The loading dock at Upper Chesapeake Medical Center was closed for several hours Monday as members of the Harford County HAZMAT Response Team removed a cleaning product emitting fumes.
No injuries were reported, and no medical center staff or patients were removed from the Bel Air facility as a result of the incident, said Martha Mallonee, communications director for Upper Chesapeake Health.
"The only thing out of the ordinary we did was close the loading dock," she said Tuesday.
Upper Chesapeake Health operates Upper Chesapeake Medical Center in Bel Air and Harford Memorial Hospital in Havre de Grace.
Mallonee said one of the medical center's two safety officers alerted the county HAZMAT team Monday afternoon after she checked out a report of a strange smell coming from the bio waste storage room near the loading dock.
She said the safety officer "agreed that the smell was concerning" and contacted HAZMAT personnel.
Robert Thomas, spokesman for the Harford County Department of Emergency Services, said 10 members of the team responded after being alerted at 12:17 p.m.
Mallonee said the team members responded quickly and found a small amount of "liquid deodorizer" on the floor of the room used for storing all forms of biological and chemical waste generated by the hospital.
Responders suspected the deodorizer had mixed with some water on the floor, causing the smell.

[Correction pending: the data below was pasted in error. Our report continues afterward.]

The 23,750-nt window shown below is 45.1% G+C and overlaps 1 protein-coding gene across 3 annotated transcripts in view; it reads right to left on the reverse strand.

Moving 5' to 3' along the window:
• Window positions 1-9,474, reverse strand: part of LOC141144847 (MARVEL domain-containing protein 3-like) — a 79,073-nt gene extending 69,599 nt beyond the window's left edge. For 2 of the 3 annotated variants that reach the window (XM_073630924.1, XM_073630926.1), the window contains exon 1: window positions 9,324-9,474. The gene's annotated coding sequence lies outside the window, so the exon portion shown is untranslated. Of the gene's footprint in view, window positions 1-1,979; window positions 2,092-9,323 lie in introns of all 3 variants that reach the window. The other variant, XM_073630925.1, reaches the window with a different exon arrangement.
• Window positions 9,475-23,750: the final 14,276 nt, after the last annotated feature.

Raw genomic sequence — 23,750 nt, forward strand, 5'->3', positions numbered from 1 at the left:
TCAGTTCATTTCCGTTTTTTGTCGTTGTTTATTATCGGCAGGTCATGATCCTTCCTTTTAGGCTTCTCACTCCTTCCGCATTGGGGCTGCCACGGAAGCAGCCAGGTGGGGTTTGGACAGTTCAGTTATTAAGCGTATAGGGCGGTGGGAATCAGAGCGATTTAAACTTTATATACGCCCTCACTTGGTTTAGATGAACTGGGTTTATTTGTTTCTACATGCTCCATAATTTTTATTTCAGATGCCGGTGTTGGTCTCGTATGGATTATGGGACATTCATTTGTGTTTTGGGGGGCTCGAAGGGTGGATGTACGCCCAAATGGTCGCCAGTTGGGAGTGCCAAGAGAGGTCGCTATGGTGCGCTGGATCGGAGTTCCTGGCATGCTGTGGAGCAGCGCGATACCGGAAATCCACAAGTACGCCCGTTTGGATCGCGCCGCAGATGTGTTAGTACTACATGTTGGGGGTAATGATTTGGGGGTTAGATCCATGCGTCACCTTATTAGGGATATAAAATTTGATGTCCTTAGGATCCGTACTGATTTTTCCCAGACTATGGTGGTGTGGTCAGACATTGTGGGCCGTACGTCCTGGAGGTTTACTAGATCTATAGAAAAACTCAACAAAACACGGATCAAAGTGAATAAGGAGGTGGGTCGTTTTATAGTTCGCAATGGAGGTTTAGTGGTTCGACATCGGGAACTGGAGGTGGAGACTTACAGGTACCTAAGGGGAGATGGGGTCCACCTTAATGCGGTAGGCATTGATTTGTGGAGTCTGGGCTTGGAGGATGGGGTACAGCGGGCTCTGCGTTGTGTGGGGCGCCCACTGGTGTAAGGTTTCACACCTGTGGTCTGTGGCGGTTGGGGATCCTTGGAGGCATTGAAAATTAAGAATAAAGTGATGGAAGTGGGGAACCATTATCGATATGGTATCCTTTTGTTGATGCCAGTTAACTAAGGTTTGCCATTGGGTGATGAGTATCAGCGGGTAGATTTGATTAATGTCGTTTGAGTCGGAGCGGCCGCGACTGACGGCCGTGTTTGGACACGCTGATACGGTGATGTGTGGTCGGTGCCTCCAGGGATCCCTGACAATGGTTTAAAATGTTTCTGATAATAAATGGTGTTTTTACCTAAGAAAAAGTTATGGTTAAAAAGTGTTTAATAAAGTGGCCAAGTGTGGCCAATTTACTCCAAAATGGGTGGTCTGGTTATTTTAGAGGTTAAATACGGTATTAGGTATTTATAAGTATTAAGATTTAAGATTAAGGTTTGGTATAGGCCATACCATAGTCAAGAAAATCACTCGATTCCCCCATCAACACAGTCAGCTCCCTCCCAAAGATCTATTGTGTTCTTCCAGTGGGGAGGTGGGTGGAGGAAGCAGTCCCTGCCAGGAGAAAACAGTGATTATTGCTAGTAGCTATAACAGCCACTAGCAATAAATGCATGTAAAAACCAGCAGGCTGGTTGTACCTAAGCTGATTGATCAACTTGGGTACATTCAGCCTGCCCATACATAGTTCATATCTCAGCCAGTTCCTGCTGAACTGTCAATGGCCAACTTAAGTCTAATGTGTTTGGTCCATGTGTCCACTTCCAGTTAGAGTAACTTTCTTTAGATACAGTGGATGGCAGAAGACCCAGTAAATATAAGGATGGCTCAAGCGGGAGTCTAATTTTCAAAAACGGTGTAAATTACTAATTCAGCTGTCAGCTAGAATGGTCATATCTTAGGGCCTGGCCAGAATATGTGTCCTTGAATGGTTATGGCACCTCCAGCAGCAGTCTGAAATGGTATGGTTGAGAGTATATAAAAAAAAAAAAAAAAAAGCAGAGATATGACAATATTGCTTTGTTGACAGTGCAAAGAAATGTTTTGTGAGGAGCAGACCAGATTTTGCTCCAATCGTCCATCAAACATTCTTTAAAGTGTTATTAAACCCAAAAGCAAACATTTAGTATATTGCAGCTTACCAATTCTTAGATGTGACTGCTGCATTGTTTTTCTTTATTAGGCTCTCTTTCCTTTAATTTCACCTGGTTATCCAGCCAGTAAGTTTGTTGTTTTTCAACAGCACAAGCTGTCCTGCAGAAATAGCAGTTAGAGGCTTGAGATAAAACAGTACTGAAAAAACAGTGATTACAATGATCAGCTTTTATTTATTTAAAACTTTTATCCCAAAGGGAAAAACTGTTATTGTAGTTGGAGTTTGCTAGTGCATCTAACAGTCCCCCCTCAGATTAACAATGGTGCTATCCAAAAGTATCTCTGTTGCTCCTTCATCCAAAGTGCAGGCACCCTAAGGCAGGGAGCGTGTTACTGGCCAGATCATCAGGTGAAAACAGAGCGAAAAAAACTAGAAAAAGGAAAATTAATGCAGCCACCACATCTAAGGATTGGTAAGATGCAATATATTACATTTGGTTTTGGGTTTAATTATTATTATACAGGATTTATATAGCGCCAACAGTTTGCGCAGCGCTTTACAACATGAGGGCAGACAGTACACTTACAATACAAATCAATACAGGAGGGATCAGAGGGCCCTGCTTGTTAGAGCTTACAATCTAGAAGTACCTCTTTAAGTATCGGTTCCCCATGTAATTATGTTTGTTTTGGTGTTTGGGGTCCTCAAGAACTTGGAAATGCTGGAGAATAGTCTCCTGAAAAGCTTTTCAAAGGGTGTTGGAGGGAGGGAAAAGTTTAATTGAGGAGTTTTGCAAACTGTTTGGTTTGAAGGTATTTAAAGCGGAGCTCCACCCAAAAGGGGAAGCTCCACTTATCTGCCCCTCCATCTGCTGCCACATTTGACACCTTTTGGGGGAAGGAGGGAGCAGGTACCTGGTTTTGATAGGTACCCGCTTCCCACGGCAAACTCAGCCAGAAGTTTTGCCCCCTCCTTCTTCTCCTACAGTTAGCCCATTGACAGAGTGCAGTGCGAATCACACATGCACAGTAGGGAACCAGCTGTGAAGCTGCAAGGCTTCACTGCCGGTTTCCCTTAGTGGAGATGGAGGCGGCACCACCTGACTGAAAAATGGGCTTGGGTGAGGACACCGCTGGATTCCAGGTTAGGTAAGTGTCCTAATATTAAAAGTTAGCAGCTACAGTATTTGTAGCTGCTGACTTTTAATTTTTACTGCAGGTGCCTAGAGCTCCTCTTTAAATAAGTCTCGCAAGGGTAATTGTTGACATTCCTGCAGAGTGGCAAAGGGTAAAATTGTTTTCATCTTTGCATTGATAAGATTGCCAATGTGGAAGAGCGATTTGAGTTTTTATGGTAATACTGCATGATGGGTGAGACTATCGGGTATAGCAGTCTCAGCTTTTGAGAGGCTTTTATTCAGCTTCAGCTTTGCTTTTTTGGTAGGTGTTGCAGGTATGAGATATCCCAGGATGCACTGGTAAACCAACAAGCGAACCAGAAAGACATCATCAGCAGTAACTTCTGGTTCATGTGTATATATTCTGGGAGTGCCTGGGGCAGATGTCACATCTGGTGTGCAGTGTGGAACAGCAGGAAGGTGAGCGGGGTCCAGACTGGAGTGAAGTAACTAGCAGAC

She stressed the bio waste is kept separate from the medical center's regular trash.
"You never know," Mallonee said. "If something is out of the ordinary you definitely want to report it."
She said the medical center loading dock was closed for several hours to allow HAZMAT team members time to identify the hazard, remove it and prevent any exposure.
The bio waste room was then cleaned and ventilated.
Mallonee said Upper Chesapeake staff regularly hold drills with Harford County emergency responders.
"We have good relationships with them," she said. "We called them right away; they got here right away and we dealt with it."
The 31-member team is made up of certified hazardous materials technicians. Team members respond to about 300 calls each year, involving various types of incidents, according to the team's web page at http://www.harfordpubicsafety.org.Copyright © 2014, The Baltimore Sun